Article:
Badgers in Lakeland
Badgers are shy elusive animals that are common, but rarely seen,
in the Lake District. There have been claims that badgers may
increase the risk of the spread of TB in cattle.
Yet the research body the Animal and Plant Health Agency (ALPHA)
told farmers in the summer of 2017 that the strain of the TB disease
found in a Cumbrian hotspot came from Northern Ireland. So does
this mean the badgers have been swimming across the Irish Sea
to bring TB to Cumbria!
Labour in 2018 has pledged to end the badger cull, and Workington
MP Sue Hayman said she was delighted to be working with campaigner
(and Queen guitarist!) Brian May (Pictured right) to develop a
new approach to tackling bovine tuberculosis. "In my role
as Shadow Secretary of State for Environment, Food and Rural Affairs,
I am trying to bring together farmers' organisations, animal welfare
groups and scientists to look at potential ways to reduce tuberculosis
in cattle without culling badgers. Brian set up the Save Me Trust
to give wild animals a voice, but as a scientist himself he knows
that we need to find a solution for bovine TB as well as stopping
the cull. I'm delighted he has agreed to work with Labour's DEFRA
team to help us move things forward."
In early 2004 the government department DEFRA is to embark on
a survey of badgers in South Cumbria following an unexplained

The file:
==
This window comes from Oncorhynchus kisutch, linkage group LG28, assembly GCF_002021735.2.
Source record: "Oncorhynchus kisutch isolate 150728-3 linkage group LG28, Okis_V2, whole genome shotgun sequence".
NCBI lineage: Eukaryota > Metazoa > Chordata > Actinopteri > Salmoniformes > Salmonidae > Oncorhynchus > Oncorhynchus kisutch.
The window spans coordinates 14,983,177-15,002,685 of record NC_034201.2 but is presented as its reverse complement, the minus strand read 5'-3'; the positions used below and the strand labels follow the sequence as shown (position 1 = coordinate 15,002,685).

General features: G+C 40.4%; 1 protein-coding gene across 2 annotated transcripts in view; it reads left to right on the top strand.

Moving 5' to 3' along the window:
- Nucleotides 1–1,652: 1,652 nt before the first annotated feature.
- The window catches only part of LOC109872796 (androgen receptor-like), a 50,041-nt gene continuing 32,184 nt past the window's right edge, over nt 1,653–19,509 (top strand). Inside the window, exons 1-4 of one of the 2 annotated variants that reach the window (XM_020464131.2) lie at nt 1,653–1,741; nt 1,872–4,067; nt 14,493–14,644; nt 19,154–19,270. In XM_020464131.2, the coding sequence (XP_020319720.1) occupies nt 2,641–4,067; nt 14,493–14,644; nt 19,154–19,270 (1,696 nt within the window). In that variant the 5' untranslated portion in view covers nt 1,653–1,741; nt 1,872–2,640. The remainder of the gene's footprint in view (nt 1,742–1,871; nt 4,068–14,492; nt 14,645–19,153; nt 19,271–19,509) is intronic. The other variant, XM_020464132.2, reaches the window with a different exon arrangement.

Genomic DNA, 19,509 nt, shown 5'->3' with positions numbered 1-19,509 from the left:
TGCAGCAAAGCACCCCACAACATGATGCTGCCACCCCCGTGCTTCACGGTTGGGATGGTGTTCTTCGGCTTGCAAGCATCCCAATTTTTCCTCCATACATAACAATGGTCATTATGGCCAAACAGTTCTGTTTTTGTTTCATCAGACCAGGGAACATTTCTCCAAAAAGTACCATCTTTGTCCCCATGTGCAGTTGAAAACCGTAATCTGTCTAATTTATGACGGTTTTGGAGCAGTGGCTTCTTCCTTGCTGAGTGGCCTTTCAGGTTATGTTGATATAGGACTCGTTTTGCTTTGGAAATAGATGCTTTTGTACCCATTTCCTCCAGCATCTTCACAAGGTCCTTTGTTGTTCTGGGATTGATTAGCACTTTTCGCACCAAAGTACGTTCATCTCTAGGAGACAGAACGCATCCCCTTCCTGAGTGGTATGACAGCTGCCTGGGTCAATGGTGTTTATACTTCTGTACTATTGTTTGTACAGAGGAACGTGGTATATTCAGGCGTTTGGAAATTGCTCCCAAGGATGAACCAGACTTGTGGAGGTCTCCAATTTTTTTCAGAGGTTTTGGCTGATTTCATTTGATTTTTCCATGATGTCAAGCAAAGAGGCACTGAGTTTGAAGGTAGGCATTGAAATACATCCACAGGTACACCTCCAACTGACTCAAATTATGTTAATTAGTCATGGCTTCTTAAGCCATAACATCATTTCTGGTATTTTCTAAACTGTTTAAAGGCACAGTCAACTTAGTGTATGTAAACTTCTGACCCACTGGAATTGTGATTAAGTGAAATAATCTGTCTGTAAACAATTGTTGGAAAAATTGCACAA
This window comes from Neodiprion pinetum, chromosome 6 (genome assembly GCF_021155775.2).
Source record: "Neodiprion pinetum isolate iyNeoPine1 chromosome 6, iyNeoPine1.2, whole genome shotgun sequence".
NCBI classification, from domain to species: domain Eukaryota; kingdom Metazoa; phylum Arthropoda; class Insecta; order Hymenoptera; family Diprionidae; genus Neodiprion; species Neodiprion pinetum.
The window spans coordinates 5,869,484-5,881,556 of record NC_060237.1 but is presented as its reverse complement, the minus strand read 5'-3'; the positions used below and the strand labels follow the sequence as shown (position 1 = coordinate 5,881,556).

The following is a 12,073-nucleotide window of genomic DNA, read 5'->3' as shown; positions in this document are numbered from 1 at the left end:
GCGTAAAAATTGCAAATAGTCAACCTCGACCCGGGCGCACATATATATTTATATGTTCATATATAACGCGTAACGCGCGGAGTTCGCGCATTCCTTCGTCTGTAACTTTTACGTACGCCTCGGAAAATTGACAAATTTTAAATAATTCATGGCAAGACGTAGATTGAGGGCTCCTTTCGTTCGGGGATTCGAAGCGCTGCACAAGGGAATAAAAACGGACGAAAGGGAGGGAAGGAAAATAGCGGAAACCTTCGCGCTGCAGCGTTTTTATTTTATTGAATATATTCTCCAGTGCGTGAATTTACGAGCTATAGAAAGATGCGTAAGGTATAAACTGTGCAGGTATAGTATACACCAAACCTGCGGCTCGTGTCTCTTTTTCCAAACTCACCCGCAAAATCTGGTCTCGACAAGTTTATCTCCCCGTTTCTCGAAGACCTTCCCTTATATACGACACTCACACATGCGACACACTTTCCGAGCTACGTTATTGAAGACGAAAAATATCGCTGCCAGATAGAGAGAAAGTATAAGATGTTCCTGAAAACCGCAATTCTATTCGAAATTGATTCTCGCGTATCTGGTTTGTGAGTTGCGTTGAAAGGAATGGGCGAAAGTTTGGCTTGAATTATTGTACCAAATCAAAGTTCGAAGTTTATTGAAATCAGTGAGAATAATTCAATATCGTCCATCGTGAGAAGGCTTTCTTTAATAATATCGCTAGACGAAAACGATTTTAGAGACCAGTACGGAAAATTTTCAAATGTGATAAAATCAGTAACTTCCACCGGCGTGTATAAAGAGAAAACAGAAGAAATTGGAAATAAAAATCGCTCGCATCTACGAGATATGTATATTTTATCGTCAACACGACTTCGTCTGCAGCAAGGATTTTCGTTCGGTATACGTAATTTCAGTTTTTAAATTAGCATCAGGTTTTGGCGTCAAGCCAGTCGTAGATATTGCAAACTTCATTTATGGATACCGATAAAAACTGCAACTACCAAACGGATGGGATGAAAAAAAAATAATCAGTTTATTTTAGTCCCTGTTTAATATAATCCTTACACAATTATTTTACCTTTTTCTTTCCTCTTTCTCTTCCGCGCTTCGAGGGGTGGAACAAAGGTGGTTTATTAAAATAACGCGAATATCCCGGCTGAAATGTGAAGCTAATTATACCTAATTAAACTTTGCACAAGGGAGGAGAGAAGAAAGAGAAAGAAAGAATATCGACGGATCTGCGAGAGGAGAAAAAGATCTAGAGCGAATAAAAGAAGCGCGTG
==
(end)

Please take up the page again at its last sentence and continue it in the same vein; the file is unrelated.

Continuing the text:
rise in bovine TB incidents in South West Cumbria. The survey
will also monitor deer culled and found dead with suspect TB lesions
within the survey area. The structured survey will concentrate
on badgers and deer killed on the roads in an area of around 180
sq kilometres with the intention of determining whether any of
the animals are infected with bovine TB.
Cumbria has been relatively free from bovine TB for many years,
but there has been an increasing incidence of outbreaks in cattle
in recent months. While some of these are related to the purchase
of infected cattle from other parts of country, there have been
seven confirmed TB incidents in the Furness peninsula in the last
18 months where purchased livestock do not appear to be involved.
The State Veterinary Service is currently testing all of the cattle
in the area. Results from the extra testing of cattle and the
Road Traffic Accident (RTA) survey will be used to determine the
future cattle testing policy for the area.
Farmers and members of the public who find dead badgers on roads
in the Furness Peninsula should contact the Animal Health Divisional
Office at Carlisle (Tel: 01228 591999).
More about Badgers and the
laws protecting them: http://www.badgerland.co.uk/
Whinlatter (just west of Keswick) has been made an official
red squirrel reserve. It still has a good population of red squirrels
and is ideally suited to the species because of the way the forest
is managed. It is one of Cumbrias larger forests (1,200ha)
and is largely coniferous, the habitat that is better suited to
red squirrels than their American grey cousins.
A five-year campaign to try to save the red squirrel, one of
the best known worldwide symbols of the Lake District is to be
considered by the Lake District National Park Authority. There
are now about 2.5 million grey squirrels in Great Britain and
only 160,000 reds in places like the Lake District.
The conservation group Red Alert North West taking a leading
role. It is claimed grey squirrels were gradually becoming the
dominant species in the National Park, leaving the native reds
to occupy just a few isolated pockets, primarily in the north.
The key proposals in are:* Support
the creation of four red squirrel refuges by Red Alert North West
throughout the National Park. More
information on Cumbrian Squirrels.
In 2010 this squirrel trap (presumambly to catch Greys?) was pictured
on Dodd fell overlooking Bassenthwaite Lake.